Here’s a post I originally did for the splendiferous Bibliophile Book Club about my potty-mouthed ways.
Swearing – or as my mother calls it, often accompanied by a clip around the ear, the effing and jeffing – is something that readers, critics and authors often get into a right barney about.
Personally, and I know not everyone will agree, I see it as an organic part of the language and I’m happy to have my characters occasionally ‘turning the air blue’, and not just the villains.
My books are set in my hometown of Dublin and I pride myself on coming from one of the fonts of truly great swearers. If swearing was an Olympic sport, we’d be disqualified for foul language – that’s how good we are. In all seriousness, ‘bad language’ can give a real sense of a place and its people. Irvine Welsh’s classic Trainspotting just wouldn’t work if the language was sanitized. Similarly, Roddy Doyle’s Barrytown Trilogy is a masterpiece full of warmth and joy, but the language is never less than a tad fruity. That’s not to say that I want my characters indiscriminately spraying out invectives, but I very much doubt anyone in history has been shot in the foot and proclaimed it ‘frightfully inconvenient.’
So, fair warning, my books do have some ‘bad language’ in them, but, as with everything in a novel, I think you can be creative with it. For example, one of the central characters in my books is a foul-mouthed Garda detective called Bunny McGarry. Just swearing doesn’t really fit him. It seems far more appropriate to his large personality that he would go to town with his expletives and thus Bunnyisms were born.
The very first one I used was in fact taken from a Christian Brother who taught my brother maths. He would regularly call whatever student happened to be annoying him ‘a one-eyed son of a cock-eyed Suzie’. Read that again, it’s actually not as rude as you initially thought. It also makes very little sense, yet it is still one of the finest swears I’ve ever heard. I’ve invented numerous others along the way. Bunny accuses someone looking glum of ‘sitting there like a eunuch at an orgy’. Someone is ‘as happy as a horny dog at a one-legged man convention’. An annoying colleague is ‘little hairy-arsed goat humper’ and when there is suspicion of foul play something ‘smells worse than a wino’s arse on Sunday’.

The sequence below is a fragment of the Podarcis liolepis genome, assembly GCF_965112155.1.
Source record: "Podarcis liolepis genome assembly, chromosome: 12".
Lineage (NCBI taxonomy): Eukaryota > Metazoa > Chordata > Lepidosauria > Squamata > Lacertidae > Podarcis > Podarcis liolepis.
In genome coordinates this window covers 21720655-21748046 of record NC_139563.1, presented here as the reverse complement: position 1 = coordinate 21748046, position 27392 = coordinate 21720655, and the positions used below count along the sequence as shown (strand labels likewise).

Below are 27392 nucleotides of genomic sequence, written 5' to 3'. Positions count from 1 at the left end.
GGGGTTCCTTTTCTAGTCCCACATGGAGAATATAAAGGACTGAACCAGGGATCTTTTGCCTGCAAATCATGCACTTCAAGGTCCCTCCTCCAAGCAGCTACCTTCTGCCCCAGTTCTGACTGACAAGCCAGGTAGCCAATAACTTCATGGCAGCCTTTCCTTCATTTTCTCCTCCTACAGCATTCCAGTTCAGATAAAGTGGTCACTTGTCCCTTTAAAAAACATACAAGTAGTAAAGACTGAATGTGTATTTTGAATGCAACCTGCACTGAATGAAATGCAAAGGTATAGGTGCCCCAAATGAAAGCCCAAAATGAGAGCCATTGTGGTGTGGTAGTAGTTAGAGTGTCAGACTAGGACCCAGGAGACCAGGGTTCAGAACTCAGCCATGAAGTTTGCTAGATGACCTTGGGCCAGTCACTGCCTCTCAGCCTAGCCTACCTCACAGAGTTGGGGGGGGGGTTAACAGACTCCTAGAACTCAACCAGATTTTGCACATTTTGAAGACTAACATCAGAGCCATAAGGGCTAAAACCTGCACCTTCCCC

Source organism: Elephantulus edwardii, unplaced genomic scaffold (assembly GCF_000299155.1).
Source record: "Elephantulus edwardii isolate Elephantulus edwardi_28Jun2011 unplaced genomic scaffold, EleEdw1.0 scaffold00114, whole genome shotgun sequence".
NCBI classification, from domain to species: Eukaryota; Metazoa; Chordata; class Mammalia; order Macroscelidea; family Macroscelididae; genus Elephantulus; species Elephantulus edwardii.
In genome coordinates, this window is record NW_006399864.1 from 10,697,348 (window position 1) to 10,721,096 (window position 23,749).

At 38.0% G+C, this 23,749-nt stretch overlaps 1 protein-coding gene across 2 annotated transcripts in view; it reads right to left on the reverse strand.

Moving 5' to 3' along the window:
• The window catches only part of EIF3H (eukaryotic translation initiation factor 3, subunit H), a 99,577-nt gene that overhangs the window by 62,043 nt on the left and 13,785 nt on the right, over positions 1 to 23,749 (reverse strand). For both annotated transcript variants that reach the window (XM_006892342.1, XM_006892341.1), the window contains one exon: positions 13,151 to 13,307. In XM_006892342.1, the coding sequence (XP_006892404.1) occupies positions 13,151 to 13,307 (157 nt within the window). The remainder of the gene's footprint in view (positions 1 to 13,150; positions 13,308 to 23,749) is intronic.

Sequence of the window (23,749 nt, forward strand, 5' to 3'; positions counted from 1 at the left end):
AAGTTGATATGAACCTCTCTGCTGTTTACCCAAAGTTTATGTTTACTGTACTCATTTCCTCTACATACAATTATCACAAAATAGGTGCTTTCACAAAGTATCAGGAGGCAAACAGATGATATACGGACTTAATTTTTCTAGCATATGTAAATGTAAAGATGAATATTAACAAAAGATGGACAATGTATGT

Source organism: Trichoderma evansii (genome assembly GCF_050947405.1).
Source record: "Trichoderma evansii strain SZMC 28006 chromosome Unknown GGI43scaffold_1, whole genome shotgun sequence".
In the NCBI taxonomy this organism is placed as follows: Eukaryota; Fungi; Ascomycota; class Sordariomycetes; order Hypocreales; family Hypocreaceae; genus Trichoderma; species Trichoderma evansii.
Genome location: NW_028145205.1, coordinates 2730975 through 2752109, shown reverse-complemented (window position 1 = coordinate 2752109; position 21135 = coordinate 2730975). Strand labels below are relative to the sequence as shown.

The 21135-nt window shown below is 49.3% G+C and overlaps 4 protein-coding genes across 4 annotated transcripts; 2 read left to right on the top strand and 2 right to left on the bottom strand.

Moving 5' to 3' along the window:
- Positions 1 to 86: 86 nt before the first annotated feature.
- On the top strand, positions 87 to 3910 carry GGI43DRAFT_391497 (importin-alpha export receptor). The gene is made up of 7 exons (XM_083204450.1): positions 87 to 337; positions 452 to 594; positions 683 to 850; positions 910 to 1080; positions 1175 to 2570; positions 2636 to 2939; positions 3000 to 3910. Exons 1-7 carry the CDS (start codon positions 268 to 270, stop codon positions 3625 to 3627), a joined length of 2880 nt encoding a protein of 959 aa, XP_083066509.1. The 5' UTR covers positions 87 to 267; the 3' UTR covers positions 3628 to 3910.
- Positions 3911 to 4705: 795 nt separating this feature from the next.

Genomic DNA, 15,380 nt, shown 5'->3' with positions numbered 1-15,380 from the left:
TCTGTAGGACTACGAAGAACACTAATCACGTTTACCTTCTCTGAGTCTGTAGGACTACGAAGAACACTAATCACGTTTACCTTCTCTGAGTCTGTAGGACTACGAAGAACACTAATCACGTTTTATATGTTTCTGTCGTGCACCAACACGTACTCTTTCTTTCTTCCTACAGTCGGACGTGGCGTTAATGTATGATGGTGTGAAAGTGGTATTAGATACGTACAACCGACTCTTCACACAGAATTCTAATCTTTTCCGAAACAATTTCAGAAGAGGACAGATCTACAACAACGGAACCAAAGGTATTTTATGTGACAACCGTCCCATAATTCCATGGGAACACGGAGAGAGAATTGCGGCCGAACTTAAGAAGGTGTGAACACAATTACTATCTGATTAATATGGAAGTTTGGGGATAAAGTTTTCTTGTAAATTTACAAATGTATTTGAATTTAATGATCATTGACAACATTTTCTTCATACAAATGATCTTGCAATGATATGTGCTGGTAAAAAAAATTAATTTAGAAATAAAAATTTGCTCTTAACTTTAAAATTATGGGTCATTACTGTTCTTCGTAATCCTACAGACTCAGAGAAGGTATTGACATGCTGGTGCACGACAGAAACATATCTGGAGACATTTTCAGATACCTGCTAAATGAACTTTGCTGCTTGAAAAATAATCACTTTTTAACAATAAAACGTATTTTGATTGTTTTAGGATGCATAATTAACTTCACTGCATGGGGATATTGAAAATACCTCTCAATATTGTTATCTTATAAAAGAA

The great thing about Bunnyisms is that they don’t even have to make a great deal of sense. What they have is an energy and a sort of malevolent poetry to them. They’re great fun to make up too. Feel free to have a try. It is essentially a game of sweary word association where there are no wrong answers.
Along with the Bunnyisms, there’s the feck issue. The makers of Father Ted managed to successfully convince the British censors that feck was not the same as the word with a ‘u’ instead of that ‘e’. Lord knows how they managed it, any Irish person, especially my mother, will tell you that it definitely is.
Still though, the rest of the world seems to feel that Irish swearing has a certain lyrical beauty to it and if a character is to be ‘real’, then I’ll continue to write them talking like a real person – albeit one who might get the occasional clatter around the ear from my Ma.